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I am using idea 9.0.3 which is the latest release. When I write some scala source code in Idea, it takes several seconds to compile and run. This shouldn't be that slow, Is this normal?

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closed as not constructive by casperOne Jul 20 '12 at 12:28

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Try compiling it with the command line and see if it's any faster; if not, IntelliJ is not the problem. I'm fairly certain that it's the Scala compiler itself that is the problem, not IntelliJ. –  Sasha Chedygov Aug 31 '10 at 7:51
    
Ahaha, in my case it takes several minutes for average scalac compilation with few houndreds LOC, fsc is slightly faster. –  Jeriho Aug 31 '10 at 9:23
    
And I switched to IDEA because Eclipse (plugin) is so dumb that it doesn't respond for all that time and I even can't stop compilation. Hard reboot was used frequently. IDEA is not slow! –  Jeriho Aug 31 '10 at 9:30
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See also stackoverflow.com/questions/3490383/… –  Aaron Novstrup Aug 31 '10 at 17:14
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Idea has very poor change detection - change one file in a big project -> compilation takes ages. –  Martin Konicek Sep 10 '11 at 7:53
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5 Answers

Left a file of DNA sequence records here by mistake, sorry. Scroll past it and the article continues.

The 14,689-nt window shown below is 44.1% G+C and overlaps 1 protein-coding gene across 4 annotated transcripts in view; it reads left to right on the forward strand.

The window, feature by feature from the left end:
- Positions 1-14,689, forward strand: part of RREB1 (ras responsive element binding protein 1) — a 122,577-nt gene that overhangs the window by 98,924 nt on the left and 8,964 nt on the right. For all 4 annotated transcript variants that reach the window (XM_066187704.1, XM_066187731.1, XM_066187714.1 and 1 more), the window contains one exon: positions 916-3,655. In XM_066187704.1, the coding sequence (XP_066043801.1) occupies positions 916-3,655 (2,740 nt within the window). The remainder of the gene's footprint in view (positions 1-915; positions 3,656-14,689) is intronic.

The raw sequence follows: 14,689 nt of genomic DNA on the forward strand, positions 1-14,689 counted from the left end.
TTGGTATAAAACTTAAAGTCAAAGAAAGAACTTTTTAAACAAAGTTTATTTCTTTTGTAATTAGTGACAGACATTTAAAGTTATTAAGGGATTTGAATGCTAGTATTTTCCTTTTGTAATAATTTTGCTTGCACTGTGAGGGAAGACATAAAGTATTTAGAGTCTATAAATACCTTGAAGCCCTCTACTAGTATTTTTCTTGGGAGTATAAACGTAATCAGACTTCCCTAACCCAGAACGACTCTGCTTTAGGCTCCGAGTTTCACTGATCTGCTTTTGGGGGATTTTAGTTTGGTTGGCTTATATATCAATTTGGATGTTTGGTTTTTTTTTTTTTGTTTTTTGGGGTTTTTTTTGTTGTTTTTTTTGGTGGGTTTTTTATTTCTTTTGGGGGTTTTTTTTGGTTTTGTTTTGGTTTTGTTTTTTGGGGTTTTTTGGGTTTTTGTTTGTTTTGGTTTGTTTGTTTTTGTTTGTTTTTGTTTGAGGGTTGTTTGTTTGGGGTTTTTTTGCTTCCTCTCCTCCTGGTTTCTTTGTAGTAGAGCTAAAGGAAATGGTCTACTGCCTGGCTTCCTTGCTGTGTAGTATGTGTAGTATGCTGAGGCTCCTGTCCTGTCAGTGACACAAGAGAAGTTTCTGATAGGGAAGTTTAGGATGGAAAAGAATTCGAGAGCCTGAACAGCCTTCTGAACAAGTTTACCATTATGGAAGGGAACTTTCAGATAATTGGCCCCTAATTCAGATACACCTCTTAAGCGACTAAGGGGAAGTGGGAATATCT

up vote 275 down vote accepted

There are two aspects to the (lack of) speed for the Scala compiler.

  1. Greater startup overhead

    • Scalac itself consists of a LOT of classes which have to be loaded and jit-compiled

    • Scalac has to search the classpath for all root packages and files. Depending on the size of your classpath this can take one to three extra seconds.

    Overall, expect a startup overhead of scalac of 4-8 seconds, longer if you run it the first time so disk-caches are not filled.

    Scala's answer to startup overhead is to either use fsc or to do continuous building with sbt. IntelliJ needs to be configured to use either option, otherwise its overhead even for small files is unreasonably large.

  2. Slower compilation speed. Scalac manages about 500 up to 1000 lines/sec. Javac manages about 10 times that. There are several reasons for this.

    • Type inference is costly, in particular if it involves implicit search.

    • Scalac has to do type checking twice; once according to Scala's rules and a second time after erasure according to Java's rules.

    • Besides type checking there are about 15 transformation steps to go from Scala to Java, which all take time.

    • Scala typically generates many more classes per given file size than Java, in particular if functional idioms are heavily used. Bytecode generation and class writing takes time.

    On the other hand, a 1000 line Scala program might correspond to a 2-3K line Java program, so some of the slower speed when counted in lines per second has to balanced against more functionality per line.

    We are working on speed improvements (for instance by generating class files in parallel), but one cannot expect miracles on this front. Scalac will never be as fast as javac. I believe the solution will lie in compile servers like fsc in conjunction with good dependency analysis so that only the minimal set of files has to be recompiled. We are working on that, too.

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your answer included more details and technical information than the top-voted answers. However it didn't include anything about battle station simulation, so you can't really except too much votes ;-) –  Elazar Leibovich Aug 31 '10 at 20:33
    
I think that the problem is with Idea, not the scala compiler itself. Somehow it is much slower –  IttayD Sep 1 '10 at 6:31